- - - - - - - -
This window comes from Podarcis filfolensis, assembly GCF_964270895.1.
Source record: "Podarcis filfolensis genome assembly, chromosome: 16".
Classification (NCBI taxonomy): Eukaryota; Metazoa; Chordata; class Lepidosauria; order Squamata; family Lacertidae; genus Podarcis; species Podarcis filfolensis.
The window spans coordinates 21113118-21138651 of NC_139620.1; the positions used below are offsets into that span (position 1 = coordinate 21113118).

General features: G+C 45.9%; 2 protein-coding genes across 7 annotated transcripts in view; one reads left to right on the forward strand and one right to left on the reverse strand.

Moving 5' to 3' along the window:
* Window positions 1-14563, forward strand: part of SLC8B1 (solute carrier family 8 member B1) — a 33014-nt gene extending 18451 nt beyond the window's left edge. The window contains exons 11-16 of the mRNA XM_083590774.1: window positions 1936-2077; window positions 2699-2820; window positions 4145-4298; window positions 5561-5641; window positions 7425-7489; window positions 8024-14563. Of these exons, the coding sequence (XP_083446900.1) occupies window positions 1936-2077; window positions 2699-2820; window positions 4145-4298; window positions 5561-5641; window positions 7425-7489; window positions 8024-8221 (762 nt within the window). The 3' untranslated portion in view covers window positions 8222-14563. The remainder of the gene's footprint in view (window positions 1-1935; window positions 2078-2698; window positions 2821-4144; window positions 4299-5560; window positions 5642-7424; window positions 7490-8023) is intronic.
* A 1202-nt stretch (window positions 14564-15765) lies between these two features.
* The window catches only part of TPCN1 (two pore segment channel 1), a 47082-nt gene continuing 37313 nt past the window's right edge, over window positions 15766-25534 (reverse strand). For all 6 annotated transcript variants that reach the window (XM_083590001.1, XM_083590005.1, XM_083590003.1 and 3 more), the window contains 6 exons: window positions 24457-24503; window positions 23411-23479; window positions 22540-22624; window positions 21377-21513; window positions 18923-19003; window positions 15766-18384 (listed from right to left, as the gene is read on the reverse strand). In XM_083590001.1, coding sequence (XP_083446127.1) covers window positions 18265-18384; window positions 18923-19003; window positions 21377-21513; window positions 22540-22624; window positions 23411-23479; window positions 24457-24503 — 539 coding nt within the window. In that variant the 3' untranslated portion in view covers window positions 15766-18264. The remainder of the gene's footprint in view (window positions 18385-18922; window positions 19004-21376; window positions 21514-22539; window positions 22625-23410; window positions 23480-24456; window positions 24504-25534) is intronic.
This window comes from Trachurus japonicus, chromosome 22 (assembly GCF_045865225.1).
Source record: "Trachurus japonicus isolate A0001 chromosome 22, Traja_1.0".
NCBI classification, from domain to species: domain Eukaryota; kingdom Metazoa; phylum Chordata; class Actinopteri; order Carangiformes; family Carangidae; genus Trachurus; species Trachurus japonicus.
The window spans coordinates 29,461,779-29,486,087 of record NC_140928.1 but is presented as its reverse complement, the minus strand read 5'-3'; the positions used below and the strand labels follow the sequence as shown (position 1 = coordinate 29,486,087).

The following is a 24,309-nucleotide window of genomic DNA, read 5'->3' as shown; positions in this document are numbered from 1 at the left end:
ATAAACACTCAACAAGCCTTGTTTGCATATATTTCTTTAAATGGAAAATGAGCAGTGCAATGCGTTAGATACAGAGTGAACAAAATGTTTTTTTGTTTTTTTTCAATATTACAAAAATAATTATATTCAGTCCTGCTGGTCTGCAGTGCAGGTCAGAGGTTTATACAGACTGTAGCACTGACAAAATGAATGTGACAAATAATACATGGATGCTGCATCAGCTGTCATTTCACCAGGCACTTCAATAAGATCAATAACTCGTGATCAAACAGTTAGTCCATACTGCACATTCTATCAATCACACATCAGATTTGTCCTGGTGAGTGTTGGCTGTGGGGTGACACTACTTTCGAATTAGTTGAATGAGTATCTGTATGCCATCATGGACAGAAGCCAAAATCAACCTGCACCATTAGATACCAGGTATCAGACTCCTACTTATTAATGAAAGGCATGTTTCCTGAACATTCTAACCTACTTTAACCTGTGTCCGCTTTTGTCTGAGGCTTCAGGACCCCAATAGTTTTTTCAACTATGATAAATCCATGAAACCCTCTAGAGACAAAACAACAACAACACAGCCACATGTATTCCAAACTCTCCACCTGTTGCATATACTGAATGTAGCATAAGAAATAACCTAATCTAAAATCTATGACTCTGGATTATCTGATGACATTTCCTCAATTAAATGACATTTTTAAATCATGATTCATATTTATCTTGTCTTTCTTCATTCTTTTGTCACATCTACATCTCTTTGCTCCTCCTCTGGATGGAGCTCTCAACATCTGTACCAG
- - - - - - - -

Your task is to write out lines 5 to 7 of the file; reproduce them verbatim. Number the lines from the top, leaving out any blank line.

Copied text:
General features: G+C 45.9%; 2 protein-coding genes across 7 annotated transcripts in view; one reads left to right on the forward strand and one right to left on the reverse strand.

Moving 5' to 3' along the window:
* Window positions 1-14563, forward strand: part of SLC8B1 (solute carrier family 8 member B1) — a 33014-nt gene extending 18451 nt beyond the window's left edge. The window contains exons 11-16 of the mRNA XM_083590774.1: window positions 1936-2077; window positions 2699-2820; window positions 4145-4298; window positions 5561-5641; window positions 7425-7489; window positions 8024-14563. Of these exons, the coding sequence (XP_083446900.1) occupies window positions 1936-2077; window positions 2699-2820; window positions 4145-4298; window positions 5561-5641; window positions 7425-7489; window positions 8024-8221 (762 nt within the window). The 3' untranslated portion in view covers window positions 8222-14563. The remainder of the gene's footprint in view (window positions 1-1935; window positions 2078-2698; window positions 2821-4144; window positions 4299-5560; window positions 5642-7424; window positions 7490-8023) is intronic.